By Ben Present > Senior > Journalism > University of Maryland
In the world of college basketball, there will always be revelry to the rivalry. The stadiums are jammed tighter, the fans cheer harder, the coaches yell louder (and sweat more) and the athletes play harder. But most importantly, the rivalries are just a little more venomous.With the passing years, not much changes for the most storied feuds in college sports, except for the faces that carry them on. And this year, as there is no shortage of experience or talent to clash on the hardwood, the big in-conference matchups should be as exciting as ever.
CM’s chosen three pairs of athletes who play for rival schools. Each athlete will see their counterpart twice this season. Do these young athletes and campus gods prepare differently for rivalry games? Are they that much more fired up when their biggest competition comes to town? We decided to ask them.
TYLER ZELLER VS. KYLE SINGLER
School: University of North Carolina
Jersey Number: 44
Height and Weight: 7’, 240 lbs
Points Per Game: 7.1
Points Per Game against rival: 4
An oversized forward, Zeller will look to replenish offensive and defensive efforts left behind by NBA first-round pick Ed Davis, who averaged 13 points and 10 rebounds per game at forward for the Tar Heels last year. Zeller hopes to have a breakout year, after missing significant portions of his freshman and sophomore year due to injuries.
Now, for his junior season, all signs point to a healthy Zeller, hungry to revive a UNC hoops legacy that far missed its usual mark last season. Before last year, the Tar Heels had been to six straight NCAA tournaments and cut down the nets twice in three trips to the finals.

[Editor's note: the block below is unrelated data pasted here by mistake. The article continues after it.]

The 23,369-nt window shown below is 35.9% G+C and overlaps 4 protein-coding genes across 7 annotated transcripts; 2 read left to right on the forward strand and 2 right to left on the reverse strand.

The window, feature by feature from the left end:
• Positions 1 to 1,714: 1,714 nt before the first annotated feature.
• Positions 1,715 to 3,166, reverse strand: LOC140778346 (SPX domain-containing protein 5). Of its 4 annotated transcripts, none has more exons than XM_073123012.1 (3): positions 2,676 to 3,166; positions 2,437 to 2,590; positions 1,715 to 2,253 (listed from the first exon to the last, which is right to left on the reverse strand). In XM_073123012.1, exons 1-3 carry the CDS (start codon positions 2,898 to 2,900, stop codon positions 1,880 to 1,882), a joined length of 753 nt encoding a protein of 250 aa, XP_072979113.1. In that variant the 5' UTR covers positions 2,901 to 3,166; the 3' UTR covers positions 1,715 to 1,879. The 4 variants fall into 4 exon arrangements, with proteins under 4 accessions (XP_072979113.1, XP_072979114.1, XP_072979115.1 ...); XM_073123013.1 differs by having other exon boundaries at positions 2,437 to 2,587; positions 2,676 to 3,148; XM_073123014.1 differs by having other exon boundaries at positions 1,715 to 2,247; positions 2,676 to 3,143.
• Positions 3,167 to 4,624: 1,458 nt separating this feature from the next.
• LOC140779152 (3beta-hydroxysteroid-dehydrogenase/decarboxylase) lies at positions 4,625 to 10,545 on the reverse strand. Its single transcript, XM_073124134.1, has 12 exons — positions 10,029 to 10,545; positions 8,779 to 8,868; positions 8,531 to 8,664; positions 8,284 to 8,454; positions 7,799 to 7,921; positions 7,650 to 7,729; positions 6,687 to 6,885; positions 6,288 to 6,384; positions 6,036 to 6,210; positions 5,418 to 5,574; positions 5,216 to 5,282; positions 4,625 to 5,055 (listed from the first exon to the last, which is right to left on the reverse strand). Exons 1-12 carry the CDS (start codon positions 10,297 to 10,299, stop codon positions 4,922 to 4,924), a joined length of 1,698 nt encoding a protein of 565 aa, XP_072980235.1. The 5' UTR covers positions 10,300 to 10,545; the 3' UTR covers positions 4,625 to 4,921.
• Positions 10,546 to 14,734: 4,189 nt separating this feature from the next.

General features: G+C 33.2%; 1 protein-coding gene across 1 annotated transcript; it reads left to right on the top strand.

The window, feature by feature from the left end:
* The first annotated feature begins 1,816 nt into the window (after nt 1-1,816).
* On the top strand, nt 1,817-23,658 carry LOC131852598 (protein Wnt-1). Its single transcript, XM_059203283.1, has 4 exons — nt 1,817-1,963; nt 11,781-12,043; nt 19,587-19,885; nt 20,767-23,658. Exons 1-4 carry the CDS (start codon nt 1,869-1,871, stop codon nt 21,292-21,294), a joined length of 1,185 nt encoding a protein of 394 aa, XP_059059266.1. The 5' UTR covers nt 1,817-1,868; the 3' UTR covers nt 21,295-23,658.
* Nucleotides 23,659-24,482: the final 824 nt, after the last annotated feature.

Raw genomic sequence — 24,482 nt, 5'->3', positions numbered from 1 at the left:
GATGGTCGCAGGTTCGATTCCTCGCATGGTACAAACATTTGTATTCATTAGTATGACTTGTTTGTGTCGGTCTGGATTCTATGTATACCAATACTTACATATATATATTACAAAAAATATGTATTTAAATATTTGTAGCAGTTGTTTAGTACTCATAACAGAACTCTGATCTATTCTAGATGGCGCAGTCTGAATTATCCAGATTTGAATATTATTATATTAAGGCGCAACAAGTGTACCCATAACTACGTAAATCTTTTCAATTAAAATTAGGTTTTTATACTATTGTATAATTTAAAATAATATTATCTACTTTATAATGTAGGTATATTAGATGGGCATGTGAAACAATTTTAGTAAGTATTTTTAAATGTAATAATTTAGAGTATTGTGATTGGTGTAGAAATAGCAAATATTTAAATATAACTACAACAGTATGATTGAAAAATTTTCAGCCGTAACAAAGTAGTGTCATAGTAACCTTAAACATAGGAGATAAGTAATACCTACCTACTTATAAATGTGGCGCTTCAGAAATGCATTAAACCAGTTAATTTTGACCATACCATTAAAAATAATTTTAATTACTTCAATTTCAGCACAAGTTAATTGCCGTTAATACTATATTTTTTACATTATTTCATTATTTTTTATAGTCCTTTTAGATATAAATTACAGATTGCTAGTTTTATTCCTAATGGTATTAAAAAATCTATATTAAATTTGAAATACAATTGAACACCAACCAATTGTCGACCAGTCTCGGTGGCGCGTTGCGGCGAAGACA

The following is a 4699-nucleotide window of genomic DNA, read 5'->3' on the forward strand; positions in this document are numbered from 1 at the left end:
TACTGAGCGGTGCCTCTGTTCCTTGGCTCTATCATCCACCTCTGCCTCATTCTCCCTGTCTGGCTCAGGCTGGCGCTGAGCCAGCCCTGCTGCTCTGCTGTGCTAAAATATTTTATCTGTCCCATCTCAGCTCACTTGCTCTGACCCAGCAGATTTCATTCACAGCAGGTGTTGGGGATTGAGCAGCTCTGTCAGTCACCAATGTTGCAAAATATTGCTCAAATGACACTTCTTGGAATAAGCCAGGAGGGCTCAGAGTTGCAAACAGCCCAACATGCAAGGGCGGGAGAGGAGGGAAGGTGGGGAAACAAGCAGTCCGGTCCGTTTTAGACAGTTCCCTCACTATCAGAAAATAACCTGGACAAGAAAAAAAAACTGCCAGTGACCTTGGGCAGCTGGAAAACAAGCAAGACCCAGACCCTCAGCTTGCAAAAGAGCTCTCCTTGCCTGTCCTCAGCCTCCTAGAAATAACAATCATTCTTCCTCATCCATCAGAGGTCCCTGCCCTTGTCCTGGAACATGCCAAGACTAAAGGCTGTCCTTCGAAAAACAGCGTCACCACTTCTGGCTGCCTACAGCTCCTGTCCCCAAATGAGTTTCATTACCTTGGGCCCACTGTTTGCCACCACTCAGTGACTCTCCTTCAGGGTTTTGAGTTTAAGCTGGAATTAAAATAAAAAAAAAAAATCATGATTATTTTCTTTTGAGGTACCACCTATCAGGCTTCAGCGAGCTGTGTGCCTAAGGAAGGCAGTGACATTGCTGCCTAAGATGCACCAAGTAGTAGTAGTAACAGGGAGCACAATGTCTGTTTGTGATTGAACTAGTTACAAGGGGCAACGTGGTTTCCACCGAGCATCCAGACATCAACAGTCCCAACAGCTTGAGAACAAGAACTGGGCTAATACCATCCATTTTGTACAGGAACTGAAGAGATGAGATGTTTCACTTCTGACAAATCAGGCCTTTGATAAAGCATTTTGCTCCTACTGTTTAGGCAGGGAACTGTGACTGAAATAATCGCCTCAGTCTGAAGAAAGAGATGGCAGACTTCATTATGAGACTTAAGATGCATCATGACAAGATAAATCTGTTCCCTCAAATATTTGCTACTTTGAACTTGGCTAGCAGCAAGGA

“We have to play as hard as we can,” Zeller said, on reviving the celebrated program. “We just have to come out and play with more pride and get after it more.”
Between Jan. 13 and Feb. 24 of last year, the Tar Heels went on a 2-12 skid that eliminated any hopes of North Carolina making the NCAA tournament. “We can’t have streaks like that,” he said.
How about guarding a player like Singler? Read the scouting report and do whatever you can, Zeller said. “Kyle’s a great player. He can come off screens; his shots are very quick. If you leave him open he’s going to be able to knock down shots. Then he can take you off the dribble. He’s a very well-rounded player. When you put a smaller player on him, he can post you up.” Zeller added that Singler creates a lot of mismatches with his versatility, but he is hopeful the Tar Heels will do a better job with him than they did last year. A healthy Zeller is a start.
Photo courtesy of UNC Athletic Communications
Jersey Number: 12
Height and Weight: 6’8”, 230 lbs
Points per game: 16
Points per game against
Singler considered entering the NBA after leading Duke to a national championship last year, earning Final Four Most Outstanding Player honors, but ultimately decided to return for his senior season.
Singler, who averaged 17 points per game last season, has started in every game for the Blue Devils since he arrived in Durham, 2000 miles from his home state of Oregon. His freshman year, Singler was the ACC Freshman of the Year. What makes Singler a match-up nightmare is his ability to score in the paint (he has a solid arsenal of post moves to make defenders miss) and his ability to score from deep (he was nearly 40 percent from behind the arc last season). With his balanced attack, Singler will join senior guard Nolan Smith as the Blue Devils seek to defend their fourth title in program history.
Although the two games against North Carolina on their regular season schedule are always significantly more hyped up, Singler said the Blue Devils try to look at them like any other game. “It depends on how the game is going,” Singler said. “We try to treat every team we compete against the same way. We don’t really try to make North Carolina bigger than any other game we play during the season. But like I said, it just depends on how the game is going.”